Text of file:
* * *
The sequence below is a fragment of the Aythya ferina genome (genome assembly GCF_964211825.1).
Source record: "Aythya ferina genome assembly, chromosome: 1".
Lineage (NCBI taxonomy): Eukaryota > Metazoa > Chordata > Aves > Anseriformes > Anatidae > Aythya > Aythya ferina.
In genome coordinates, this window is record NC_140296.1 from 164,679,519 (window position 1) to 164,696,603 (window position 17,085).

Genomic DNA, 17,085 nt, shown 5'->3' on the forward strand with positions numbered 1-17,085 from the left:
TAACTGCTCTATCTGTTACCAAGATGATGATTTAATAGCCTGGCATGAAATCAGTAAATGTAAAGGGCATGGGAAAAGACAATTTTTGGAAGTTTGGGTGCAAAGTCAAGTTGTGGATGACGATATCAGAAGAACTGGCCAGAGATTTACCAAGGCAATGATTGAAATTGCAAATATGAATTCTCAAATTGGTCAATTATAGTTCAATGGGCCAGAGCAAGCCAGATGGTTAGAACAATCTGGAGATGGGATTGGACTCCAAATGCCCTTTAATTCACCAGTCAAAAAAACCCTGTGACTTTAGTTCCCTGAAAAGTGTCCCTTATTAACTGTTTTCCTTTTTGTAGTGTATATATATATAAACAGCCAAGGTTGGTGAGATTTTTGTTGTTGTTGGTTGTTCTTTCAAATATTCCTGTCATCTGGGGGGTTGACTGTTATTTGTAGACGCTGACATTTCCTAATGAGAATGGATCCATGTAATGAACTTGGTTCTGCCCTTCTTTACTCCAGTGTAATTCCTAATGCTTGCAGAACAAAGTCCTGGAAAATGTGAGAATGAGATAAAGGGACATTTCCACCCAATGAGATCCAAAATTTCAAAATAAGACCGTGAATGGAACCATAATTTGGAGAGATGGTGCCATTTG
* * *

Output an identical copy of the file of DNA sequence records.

The sequence below is a fragment of the Aythya ferina genome (genome assembly GCF_964211825.1).
Source record: "Aythya ferina genome assembly, chromosome: 1".
Lineage (NCBI taxonomy): Eukaryota > Metazoa > Chordata > Aves > Anseriformes > Anatidae > Aythya > Aythya ferina.
In genome coordinates, this window is record NC_140296.1 from 164,679,519 (window position 1) to 164,696,603 (window position 17,085).

Genomic DNA, 17,085 nt, shown 5'->3' on the forward strand with positions numbered 1-17,085 from the left:
TAACTGCTCTATCTGTTACCAAGATGATGATTTAATAGCCTGGCATGAAATCAGTAAATGTAAAGGGCATGGGAAAAGACAATTTTTGGAAGTTTGGGTGCAAAGTCAAGTTGTGGATGACGATATCAGAAGAACTGGCCAGAGATTTACCAAGGCAATGATTGAAATTGCAAATATGAATTCTCAAATTGGTCAATTATAGTTCAATGGGCCAGAGCAAGCCAGATGGTTAGAACAATCTGGAGATGGGATTGGACTCCAAATGCCCTTTAATTCACCAGTCAAAAAAACCCTGTGACTTTAGTTCCCTGAAAAGTGTCCCTTATTAACTGTTTTCCTTTTTGTAGTGTATATATATATAAACAGCCAAGGTTGGTGAGATTTTTGTTGTTGTTGGTTGTTCTTTCAAATATTCCTGTCATCTGGGGGGTTGACTGTTATTTGTAGACGCTGACATTTCCTAATGAGAATGGATCCATGTAATGAACTTGGTTCTGCCCTTCTTTACTCCAGTGTAATTCCTAATGCTTGCAGAACAAAGTCCTGGAAAATGTGAGAATGAGATAAAGGGACATTTCCACCCAATGAGATCCAAAATTTCAAAATAAGACCGTGAATGGAACCATAATTTGGAGAGATGGTGCCATTTG